Best of Trade Financing Matters: David Gustin’s Picks

Continuing on with “Best Of” Week on Spend Matters, here are some must-read posts from our sister site, Trade Financing Matters. I asked David Gustin to pick a few that are most pertinent to Spend Matters readers or hold most sentimental value, and the below are what he came back with.

Do banks have something to fear with Demica and its investment bank partners? – “The sale of Demica a few weeks back appeared to be purely a sale initiated by J.M. Huber to the investment bankers JRJ Group, TomsCapital and 76 West Holdings. Let’s face it. This could have been PrimeRevenue being taken out by a hedge fund run by George Soros with deep pockets. All of a sudden, these vendors would no longer need the banks to fund the assets they generate.”

ICC trade loss registry – not credible to investors in trade receivables – “I know I won’t be popular with this post, but I never choose the popularity route. To me, I’ll take quality over quantity any day. And so I have to point out that I think the 2014 International Chamber of Commerce (ICC) Trade Register Report has a ways to go. The report concluded trade transactions for all intent and purposes have practically zero losses. That’s right — zero losses.”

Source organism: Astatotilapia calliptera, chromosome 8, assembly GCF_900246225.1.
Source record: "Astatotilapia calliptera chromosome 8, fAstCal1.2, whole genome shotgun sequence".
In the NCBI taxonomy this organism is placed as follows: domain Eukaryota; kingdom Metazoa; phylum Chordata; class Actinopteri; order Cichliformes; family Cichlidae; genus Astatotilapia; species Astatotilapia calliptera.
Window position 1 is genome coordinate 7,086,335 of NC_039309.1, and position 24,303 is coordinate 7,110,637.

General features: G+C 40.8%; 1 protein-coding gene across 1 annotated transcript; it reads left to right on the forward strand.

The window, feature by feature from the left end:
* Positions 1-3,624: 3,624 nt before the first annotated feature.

Non-banks using information advantages to finance trade credit – “Networks contain valuable data on the performance history of buyers and their suppliers. Today, most of the financing is done on one event, an approved invoice. Tomorrow, financing could be done based on many events – purchase order, materials ordered, factory about to ship, etc. Funds could be released at certain triggers. Far-fetched? Maybe. But that is where we are moving with many B2B and supplier networks that are using the data contained in their network to enable funders to lend money.”

Chart of the week – size of shadow banking market grows and grows – What does the booming shadow banking market mean for business credit? Why are structural and regulatory changes forcing new entrants? Are we pushing risk where it cannot be seen? Will this be hot money? David discusses these points before getting to the chart in question.

Why Walmart or P&G don't have a $10-billion supply chain finance program – Large global corporations like Nestlé, Unilever, and Proctor & Gamble spend billions on ingredients, commodities, chemicals, and indirect services. Their payment terms create receivables on their suppliers’ balance sheets. These three companies alone spend over $150 billion. So why don’t these companies have huge supply chain finance programs to pay their suppliers with cheap Libor-based money? This paper addresses the challenges with setting up a supply chain finance program, the myriad of legal agreements required, and onboarding.

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